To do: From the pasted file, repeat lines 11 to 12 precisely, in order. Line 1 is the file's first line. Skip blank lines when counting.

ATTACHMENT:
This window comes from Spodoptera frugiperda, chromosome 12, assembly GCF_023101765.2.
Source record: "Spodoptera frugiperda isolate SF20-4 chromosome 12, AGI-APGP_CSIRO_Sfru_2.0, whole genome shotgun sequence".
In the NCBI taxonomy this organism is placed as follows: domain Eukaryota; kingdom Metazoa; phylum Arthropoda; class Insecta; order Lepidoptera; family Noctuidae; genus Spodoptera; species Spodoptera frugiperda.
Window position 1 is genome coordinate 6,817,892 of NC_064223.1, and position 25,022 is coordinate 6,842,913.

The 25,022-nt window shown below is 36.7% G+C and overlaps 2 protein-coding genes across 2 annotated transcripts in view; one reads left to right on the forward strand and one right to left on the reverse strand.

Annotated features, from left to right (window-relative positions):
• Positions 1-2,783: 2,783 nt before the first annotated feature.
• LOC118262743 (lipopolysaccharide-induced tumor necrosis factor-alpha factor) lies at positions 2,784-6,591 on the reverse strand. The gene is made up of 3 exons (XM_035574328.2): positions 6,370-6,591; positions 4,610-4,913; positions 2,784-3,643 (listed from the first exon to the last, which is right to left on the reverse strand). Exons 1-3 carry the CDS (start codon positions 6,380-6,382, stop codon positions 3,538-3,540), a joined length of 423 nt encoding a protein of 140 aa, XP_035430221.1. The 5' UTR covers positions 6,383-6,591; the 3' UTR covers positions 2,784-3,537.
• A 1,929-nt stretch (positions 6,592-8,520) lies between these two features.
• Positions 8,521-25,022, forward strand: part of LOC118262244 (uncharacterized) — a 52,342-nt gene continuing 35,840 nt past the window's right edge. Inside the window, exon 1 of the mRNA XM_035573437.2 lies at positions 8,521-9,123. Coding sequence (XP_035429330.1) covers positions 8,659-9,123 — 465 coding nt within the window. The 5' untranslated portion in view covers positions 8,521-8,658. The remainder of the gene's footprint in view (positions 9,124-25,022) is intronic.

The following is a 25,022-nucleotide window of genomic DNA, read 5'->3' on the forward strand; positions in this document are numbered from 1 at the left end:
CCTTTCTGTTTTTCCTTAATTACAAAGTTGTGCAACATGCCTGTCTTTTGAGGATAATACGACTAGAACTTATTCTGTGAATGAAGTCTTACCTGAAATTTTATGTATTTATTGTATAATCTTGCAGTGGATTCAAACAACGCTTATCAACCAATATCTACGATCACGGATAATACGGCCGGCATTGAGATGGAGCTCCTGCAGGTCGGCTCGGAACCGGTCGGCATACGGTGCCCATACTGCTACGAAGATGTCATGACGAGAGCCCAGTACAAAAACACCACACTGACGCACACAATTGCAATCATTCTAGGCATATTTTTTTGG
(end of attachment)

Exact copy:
The following is a 25,022-nucleotide window of genomic DNA, read 5'->3' on the forward strand; positions in this document are numbered from 1 at the left end:
CCTTTCTGTTTTTCCTTAATTACAAAGTTGTGCAACATGCCTGTCTTTTGAGGATAATACGACTAGAACTTATTCTGTGAATGAAGTCTTACCTGAAATTTTATGTATTTATTGTATAATCTTGCAGTGGATTCAAACAACGCTTATCAACCAATATCTACGATCACGGATAATACGGCCGGCATTGAGATGGAGCTCCTGCAGGTCGGCTCGGAACCGGTCGGCATACGGTGCCCATACTGCTACGAAGATGTCATGACGAGAGCCCAGTACAAAAACACCACACTGACGCACACAATTGCAATCATTCTAGGCATATTTTTTTGG